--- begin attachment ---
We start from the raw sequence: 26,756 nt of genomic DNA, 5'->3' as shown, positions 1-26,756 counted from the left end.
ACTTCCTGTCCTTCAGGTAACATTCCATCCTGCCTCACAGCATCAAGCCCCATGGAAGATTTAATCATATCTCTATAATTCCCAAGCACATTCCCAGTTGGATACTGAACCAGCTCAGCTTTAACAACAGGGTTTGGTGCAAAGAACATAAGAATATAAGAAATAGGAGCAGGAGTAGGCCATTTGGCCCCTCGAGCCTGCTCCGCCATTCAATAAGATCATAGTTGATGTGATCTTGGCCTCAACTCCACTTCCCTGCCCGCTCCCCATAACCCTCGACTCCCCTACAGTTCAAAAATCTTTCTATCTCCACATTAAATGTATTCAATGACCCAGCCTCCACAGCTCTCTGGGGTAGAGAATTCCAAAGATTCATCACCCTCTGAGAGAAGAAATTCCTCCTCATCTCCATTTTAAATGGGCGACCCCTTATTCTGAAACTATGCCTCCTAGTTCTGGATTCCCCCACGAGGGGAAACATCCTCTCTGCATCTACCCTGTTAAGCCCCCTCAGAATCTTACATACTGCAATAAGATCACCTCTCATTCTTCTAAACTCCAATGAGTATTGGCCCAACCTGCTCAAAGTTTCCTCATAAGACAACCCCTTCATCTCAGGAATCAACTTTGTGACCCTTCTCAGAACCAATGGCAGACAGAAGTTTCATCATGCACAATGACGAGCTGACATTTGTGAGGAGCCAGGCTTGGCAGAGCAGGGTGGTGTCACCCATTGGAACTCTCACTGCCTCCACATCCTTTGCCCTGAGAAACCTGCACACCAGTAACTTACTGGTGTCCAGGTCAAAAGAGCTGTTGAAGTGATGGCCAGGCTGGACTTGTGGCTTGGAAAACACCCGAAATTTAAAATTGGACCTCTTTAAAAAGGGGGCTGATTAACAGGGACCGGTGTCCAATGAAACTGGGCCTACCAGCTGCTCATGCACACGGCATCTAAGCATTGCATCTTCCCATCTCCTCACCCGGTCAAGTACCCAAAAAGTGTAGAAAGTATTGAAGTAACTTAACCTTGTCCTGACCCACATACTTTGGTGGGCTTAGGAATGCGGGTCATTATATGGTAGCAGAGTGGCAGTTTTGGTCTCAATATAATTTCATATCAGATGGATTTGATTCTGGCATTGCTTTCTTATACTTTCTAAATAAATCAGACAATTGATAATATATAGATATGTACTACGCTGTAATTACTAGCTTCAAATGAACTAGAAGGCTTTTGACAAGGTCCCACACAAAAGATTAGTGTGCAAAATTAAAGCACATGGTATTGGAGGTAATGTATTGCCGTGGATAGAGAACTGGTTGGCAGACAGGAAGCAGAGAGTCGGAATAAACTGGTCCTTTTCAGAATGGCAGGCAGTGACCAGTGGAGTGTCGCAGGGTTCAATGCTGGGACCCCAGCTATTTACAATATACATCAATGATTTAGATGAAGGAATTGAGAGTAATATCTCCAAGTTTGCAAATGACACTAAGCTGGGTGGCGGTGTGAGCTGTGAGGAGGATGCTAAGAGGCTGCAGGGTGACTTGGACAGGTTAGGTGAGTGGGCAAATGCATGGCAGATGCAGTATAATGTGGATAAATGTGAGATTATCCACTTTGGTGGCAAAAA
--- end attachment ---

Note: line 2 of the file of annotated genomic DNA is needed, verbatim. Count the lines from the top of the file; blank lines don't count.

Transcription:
ACTTCCTGTCCTTCAGGTAACATTCCATCCTGCCTCACAGCATCAAGCCCCATGGAAGATTTAATCATATCTCTATAATTCCCAAGCACATTCCCAGTTGGATACTGAACCAGCTCAGCTTTAACAACAGGGTTTGGTGCAAAGAACATAAGAATATAAGAAATAGGAGCAGGAGTAGGCCATTTGGCCCCTCGAGCCTGCTCCGCCATTCAATAAGATCATAGTTGATGTGATCTTGGCCTCAACTCCACTTCCCTGCCCGCTCCCCATAACCCTCGACTCCCCTACAGTTCAAAAATCTTTCTATCTCCACATTAAATGTATTCAATGACCCAGCCTCCACAGCTCTCTGGGGTAGAGAATTCCAAAGATTCATCACCCTCTGAGAGAAGAAATTCCTCCTCATCTCCATTTTAAATGGGCGACCCCTTATTCTGAAACTATGCCTCCTAGTTCTGGATTCCCCCACGAGGGGAAACATCCTCTCTGCATCTACCCTGTTAAGCCCCCTCAGAATCTTACATACTGCAATAAGATCACCTCTCATTCTTCTAAACTCCAATGAGTATTGGCCCAACCTGCTCAAAGTTTCCTCATAAGACAACCCCTTCATCTCAGGAATCAACTTTGTGACCCTTCTCAGAACCAATGGCAGACAGAAGTTTCATCATGCACAATGACGAGCTGACATTTGTGAGGAGCCAGGCTTGGCAGAGCAGGGTGGTGTCACCCATTGGAACTCTCACTGCCTCCACATCCTTTGCCCTGAGAAACCTGCACACCAGTAACTTACTGGTGTCCAGGTCAAAAGAGCTGTTGAAGTGATGGCCAGGCTGGACTTGTGGCTTGGAAAACACCCGAAATTTAAAATTGGACCTCTTTAAAAAGGGGGCTGATTAACAGGGACCGGTGTCCAATGAAACTGGGCCTACCAGCTGCTCATGCACACGGCATCTAAGCATTGCATCTTCCCATCTCCTCACCCGGTCAAGTACCCAAAAAGTGTAGAAAGTATTGAAGTAACTTAACCTTGTCCTGACCCACATACTTTGGTGGGCTTAGGAATGCGGGTCATTATATGGTAGCAGAGTGGCAGTTTTGGTCTCAATATAATTTCATATCAGATGGATTTGATTCTGGCATTGCTTTCTTATACTTTCTAAATAAATCAGACAATTGATAATATATAGATATGTACTACGCTGTAATTACTAGCTTCAAATGAACTAGAAGGCTTTTGACAAGGTCCCACACAAAAGATTAGTGTGCAAAATTAAAGCACATGGTATTGGAGGTAATGTATTGCCGTGGATAGAGAACTGGTTGGCAGACAGGAAGCAGAGAGTCGGAATAAACTGGTCCTTTTCAGAATGGCAGGCAGTGACCAGTGGAGTGTCGCAGGGTTCAATGCTGGGACCCCAGCTATTTACAATATACATCAATGATTTAGATGAAGGAATTGAGAGTAATATCTCCAAGTTTGCAAATGACACTAAGCTGGGTGGCGGTGTGAGCTGTGAGGAGGATGCTAAGAGGCTGCAGGGTGACTTGGACAGGTTAGGTGAGTGGGCAAATGCATGGCAGATGCAGTATAATGTGGATAAATGTGAGATTATCCACTTTGGTGGCAAAAA